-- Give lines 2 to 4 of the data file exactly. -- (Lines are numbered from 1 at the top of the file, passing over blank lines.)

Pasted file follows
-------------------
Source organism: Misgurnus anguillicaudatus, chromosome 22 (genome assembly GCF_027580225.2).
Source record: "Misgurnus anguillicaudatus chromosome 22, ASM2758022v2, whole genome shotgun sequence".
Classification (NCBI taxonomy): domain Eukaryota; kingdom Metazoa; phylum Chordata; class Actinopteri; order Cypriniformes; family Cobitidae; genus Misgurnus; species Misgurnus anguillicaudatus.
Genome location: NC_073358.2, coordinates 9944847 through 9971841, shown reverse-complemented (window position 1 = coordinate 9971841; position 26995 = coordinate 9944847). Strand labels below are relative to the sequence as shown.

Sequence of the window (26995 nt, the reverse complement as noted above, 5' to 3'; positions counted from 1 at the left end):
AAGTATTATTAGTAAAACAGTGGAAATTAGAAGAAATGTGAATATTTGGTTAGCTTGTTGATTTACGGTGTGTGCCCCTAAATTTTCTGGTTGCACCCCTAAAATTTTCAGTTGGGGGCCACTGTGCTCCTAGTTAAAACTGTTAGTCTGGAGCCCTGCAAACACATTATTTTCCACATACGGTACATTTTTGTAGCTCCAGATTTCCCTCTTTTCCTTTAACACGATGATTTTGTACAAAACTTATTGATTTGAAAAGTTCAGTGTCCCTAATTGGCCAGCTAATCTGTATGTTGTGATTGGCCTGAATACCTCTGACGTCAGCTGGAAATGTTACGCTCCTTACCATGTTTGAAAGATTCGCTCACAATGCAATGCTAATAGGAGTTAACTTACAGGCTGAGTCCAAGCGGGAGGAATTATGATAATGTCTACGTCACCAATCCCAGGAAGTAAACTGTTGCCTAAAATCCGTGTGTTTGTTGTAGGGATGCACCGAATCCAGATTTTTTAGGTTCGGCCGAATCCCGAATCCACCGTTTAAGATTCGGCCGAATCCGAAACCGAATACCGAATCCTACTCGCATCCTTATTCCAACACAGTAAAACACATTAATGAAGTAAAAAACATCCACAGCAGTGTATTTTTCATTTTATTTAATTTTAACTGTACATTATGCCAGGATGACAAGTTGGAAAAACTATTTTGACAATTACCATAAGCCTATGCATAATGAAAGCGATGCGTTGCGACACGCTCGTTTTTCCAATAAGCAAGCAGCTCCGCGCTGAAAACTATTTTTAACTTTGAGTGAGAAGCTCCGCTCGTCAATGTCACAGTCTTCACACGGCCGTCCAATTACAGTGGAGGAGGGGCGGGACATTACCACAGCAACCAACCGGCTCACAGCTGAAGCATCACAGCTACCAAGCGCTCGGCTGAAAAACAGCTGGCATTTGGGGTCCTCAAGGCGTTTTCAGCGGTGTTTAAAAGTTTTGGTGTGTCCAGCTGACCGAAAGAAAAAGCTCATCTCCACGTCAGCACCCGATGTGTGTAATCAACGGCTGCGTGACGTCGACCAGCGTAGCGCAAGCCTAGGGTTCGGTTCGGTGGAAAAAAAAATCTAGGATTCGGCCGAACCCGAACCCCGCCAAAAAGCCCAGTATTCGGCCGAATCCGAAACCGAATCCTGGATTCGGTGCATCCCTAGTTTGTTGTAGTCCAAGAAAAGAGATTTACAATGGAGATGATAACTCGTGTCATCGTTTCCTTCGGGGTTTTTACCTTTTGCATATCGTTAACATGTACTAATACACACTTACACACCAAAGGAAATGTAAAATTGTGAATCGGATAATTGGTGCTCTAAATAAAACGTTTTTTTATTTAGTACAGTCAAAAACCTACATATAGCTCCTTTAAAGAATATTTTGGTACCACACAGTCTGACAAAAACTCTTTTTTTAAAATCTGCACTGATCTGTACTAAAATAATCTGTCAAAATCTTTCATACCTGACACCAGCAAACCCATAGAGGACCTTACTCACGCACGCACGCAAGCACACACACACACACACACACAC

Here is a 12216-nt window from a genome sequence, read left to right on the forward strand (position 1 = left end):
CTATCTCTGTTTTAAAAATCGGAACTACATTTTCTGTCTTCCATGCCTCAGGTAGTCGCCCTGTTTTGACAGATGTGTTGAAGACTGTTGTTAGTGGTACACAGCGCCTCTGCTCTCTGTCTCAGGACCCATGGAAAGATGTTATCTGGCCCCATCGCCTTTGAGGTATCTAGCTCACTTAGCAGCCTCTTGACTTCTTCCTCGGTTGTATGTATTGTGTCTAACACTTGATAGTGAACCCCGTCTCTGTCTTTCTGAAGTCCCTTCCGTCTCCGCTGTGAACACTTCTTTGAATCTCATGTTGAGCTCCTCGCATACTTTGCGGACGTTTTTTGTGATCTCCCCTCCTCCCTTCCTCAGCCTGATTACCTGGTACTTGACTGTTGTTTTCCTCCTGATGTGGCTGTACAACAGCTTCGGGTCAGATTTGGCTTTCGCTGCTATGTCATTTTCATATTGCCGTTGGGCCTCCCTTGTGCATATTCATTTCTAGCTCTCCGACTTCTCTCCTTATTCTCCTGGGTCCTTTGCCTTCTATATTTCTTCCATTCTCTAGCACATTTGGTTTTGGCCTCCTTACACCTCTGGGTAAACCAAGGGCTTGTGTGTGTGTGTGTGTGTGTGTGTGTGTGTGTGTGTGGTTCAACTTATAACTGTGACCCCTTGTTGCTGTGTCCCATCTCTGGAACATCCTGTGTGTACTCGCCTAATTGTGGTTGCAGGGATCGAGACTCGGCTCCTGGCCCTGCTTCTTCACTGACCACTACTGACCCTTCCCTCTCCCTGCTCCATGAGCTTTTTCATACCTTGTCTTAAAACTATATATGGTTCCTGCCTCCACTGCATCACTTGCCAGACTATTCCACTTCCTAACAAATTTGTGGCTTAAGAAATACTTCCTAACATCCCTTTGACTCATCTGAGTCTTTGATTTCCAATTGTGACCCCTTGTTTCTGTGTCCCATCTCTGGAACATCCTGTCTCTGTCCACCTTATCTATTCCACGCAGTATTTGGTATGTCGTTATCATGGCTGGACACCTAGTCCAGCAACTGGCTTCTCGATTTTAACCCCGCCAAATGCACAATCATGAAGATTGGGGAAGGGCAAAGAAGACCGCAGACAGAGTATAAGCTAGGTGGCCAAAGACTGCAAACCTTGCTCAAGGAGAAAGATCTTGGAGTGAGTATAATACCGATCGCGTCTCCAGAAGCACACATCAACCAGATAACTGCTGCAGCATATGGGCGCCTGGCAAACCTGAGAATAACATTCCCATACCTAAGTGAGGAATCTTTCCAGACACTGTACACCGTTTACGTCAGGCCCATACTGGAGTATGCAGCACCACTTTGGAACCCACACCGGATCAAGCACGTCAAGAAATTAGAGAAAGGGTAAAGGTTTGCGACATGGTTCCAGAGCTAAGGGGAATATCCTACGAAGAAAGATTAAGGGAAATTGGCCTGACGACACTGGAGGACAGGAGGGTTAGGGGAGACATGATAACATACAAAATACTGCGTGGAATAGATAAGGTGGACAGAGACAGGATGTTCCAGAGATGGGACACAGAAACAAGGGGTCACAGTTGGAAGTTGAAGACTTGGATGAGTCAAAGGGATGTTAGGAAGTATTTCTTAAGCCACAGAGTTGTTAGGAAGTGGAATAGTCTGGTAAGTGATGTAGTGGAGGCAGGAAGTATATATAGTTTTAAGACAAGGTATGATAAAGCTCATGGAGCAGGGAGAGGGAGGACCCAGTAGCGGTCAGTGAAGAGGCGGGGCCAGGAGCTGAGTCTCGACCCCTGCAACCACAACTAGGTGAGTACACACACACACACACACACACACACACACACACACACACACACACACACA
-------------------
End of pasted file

Source record: "Misgurnus anguillicaudatus chromosome 22, ASM2758022v2, whole genome shotgun sequence".
Classification (NCBI taxonomy): domain Eukaryota; kingdom Metazoa; phylum Chordata; class Actinopteri; order Cypriniformes; family Cobitidae; genus Misgurnus; species Misgurnus anguillicaudatus.
Genome location: NC_073358.2, coordinates 9944847 through 9971841, shown reverse-complemented (window position 1 = coordinate 9971841; position 26995 = coordinate 9944847). Strand labels below are relative to the sequence as shown.